Way back in the 1970s, hardware-hacker hobbyists built kit computers like the Altair 8800— and in doing so paved the way for the computer revolution that would reshape every facet of modern life.
Drones are far from new: the US military has been using them heavily for over a decade. (What else did the US military pioneer, back in the 1970s? Oh, right. The Internet.) UAV tech has long since metastasized around the world. India’s private sector builds UAVs for both military and scientific purposes; Lebanon’s de facto government Hezbollah has used Iranian-built drones for years; earlier this month, QinetiQ’s solar-powered Zephyr set a world record by flying for 2 weeks nonstop; and, of course, the French-built, iPhone-controlledAR.Parrot has brought UAVs to the masses. All awesome, and all innovating fast. At this rate this may well become the Decade of Drones.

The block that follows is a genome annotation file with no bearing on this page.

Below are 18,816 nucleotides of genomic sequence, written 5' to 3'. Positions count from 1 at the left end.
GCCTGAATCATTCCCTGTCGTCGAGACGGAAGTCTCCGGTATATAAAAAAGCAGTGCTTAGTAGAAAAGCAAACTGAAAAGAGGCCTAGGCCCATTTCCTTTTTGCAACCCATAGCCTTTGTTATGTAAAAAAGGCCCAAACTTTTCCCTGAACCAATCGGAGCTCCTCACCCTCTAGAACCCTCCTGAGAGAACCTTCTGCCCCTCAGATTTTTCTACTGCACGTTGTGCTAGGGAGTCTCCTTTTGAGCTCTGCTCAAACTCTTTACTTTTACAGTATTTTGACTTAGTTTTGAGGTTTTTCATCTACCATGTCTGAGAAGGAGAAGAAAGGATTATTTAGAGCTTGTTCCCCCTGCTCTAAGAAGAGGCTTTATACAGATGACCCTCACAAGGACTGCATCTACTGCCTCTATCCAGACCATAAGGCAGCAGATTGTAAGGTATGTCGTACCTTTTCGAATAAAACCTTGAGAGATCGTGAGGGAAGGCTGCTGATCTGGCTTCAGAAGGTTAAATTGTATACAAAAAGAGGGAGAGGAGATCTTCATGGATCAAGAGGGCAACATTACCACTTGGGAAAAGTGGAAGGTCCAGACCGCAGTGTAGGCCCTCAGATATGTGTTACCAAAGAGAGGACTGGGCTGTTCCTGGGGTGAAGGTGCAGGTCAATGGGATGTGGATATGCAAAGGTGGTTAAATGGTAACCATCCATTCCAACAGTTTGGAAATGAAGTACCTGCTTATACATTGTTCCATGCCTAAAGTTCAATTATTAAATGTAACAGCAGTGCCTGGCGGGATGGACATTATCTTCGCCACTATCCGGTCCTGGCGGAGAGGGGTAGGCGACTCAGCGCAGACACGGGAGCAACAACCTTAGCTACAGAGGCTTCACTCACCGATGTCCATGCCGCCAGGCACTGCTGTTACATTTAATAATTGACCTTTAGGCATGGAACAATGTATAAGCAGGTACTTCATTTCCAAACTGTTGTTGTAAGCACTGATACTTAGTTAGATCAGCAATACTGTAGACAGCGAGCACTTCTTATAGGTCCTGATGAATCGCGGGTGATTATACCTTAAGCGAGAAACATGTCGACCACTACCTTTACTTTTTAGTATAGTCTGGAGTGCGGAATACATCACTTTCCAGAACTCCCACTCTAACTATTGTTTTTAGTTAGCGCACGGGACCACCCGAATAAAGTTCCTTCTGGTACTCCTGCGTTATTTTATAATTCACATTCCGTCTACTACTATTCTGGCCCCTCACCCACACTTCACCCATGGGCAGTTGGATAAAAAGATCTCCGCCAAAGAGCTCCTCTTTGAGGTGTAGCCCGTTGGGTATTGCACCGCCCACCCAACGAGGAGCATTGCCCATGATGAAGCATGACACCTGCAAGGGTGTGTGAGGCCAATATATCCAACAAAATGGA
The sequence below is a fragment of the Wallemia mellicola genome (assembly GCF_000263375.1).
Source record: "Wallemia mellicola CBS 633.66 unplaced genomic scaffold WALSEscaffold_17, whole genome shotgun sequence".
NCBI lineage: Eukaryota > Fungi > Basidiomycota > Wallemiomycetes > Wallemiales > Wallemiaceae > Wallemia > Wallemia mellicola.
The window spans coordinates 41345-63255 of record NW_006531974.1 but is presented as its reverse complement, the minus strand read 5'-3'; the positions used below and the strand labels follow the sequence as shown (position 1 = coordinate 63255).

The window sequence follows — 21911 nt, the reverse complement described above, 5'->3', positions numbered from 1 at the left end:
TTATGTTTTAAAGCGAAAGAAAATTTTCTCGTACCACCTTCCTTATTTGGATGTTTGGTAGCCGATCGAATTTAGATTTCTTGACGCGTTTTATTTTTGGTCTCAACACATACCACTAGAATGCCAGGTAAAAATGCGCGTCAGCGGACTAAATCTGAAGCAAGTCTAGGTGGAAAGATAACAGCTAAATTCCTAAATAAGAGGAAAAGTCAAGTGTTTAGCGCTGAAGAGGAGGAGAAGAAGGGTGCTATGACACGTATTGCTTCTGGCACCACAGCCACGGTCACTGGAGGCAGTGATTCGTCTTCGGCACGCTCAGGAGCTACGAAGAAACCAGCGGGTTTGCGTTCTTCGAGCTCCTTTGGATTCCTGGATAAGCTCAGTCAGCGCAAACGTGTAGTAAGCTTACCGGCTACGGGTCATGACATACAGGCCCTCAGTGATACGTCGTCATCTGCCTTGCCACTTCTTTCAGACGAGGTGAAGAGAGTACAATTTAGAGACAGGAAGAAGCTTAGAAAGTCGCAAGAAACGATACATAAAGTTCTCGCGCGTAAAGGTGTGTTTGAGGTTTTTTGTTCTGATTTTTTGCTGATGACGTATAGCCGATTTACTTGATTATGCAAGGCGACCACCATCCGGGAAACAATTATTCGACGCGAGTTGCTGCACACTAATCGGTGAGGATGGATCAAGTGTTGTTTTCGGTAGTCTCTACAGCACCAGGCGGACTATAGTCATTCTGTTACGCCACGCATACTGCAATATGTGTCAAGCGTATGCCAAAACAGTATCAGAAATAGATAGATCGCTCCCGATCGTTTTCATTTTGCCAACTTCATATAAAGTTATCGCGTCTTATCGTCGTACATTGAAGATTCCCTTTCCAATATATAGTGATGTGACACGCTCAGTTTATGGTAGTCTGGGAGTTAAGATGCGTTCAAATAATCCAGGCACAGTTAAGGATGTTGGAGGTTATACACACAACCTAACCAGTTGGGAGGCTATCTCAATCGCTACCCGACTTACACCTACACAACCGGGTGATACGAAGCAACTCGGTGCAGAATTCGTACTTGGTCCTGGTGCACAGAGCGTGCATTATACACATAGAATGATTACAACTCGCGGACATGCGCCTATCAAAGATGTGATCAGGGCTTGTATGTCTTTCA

Which makes me more than a little uneasy.
Because when I put on my criminal hat—which I’ve been known to do for a living—I immediately start thinking of kit-built UAVs packed with Semtex and targeted via GPS. Voila, poor man’s cruise missiles, available to any hardware hacker with a grudge; all s/he needs is their target’s address. Fortunately, the powers that be have not fostered entire generations of experienced explosives experts with angry political grievances, right? Oh. Oops. Well, at least it’s not like engineers seem disproportionately likely to become terrorists… oh, wait.
Then there’s the smuggling problem. Colombian and Mexican drug cartels already usehomemade submarines and build air-conditioned railway tunnels. You can bet they’ll be jumping on the drone train sooner rather than later. UAVs and USVs (unmanned submersible vehicles) are the ultimate mules; they’ll go anywhere, they’re reusable, and if and when they’re caught, you know they won’t cut a deal. How can you track a drone built from off-the-shelf parts, flown in from parts unknown, back to its sender? Easy: you can’t.